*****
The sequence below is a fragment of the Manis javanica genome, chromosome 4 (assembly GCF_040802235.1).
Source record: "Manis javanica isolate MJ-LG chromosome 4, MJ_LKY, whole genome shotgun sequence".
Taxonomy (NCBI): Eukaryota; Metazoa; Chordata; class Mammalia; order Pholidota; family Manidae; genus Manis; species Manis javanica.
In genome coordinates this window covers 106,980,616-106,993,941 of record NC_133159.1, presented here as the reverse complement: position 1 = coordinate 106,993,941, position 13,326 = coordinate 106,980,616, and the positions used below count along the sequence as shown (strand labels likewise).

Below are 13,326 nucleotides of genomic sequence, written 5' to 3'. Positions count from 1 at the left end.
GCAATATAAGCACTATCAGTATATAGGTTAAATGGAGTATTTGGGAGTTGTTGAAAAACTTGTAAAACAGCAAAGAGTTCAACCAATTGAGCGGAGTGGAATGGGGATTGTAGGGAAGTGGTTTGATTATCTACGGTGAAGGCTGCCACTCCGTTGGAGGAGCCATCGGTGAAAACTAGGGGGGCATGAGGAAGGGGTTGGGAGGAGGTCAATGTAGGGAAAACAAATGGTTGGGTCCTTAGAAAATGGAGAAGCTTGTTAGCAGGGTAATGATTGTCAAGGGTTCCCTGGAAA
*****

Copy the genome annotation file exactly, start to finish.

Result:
The sequence below is a fragment of the Manis javanica genome, chromosome 4 (assembly GCF_040802235.1).
Source record: "Manis javanica isolate MJ-LG chromosome 4, MJ_LKY, whole genome shotgun sequence".
Taxonomy (NCBI): Eukaryota; Metazoa; Chordata; class Mammalia; order Pholidota; family Manidae; genus Manis; species Manis javanica.
In genome coordinates this window covers 106,980,616-106,993,941 of record NC_133159.1, presented here as the reverse complement: position 1 = coordinate 106,993,941, position 13,326 = coordinate 106,980,616, and the positions used below count along the sequence as shown (strand labels likewise).

Below are 13,326 nucleotides of genomic sequence, written 5' to 3'. Positions count from 1 at the left end.
GCAATATAAGCACTATCAGTATATAGGTTAAATGGAGTATTTGGGAGTTGTTGAAAAACTTGTAAAACAGCAAAGAGTTCAACCAATTGAGCGGAGTGGAATGGGGATTGTAGGGAAGTGGTTTGATTATCTACGGTGAAGGCTGCCACTCCGTTGGAGGAGCCATCGGTGAAAACTAGGGGGGCATGAGGAAGGGGTTGGGAGGAGGTCAATGTAGGGAAAACAAATGGTTGGGTCCTTAGAAAATGGAGAAGCTTGTTAGCAGGGTAATGATTGTCAAGGGTTCCCTGGAAA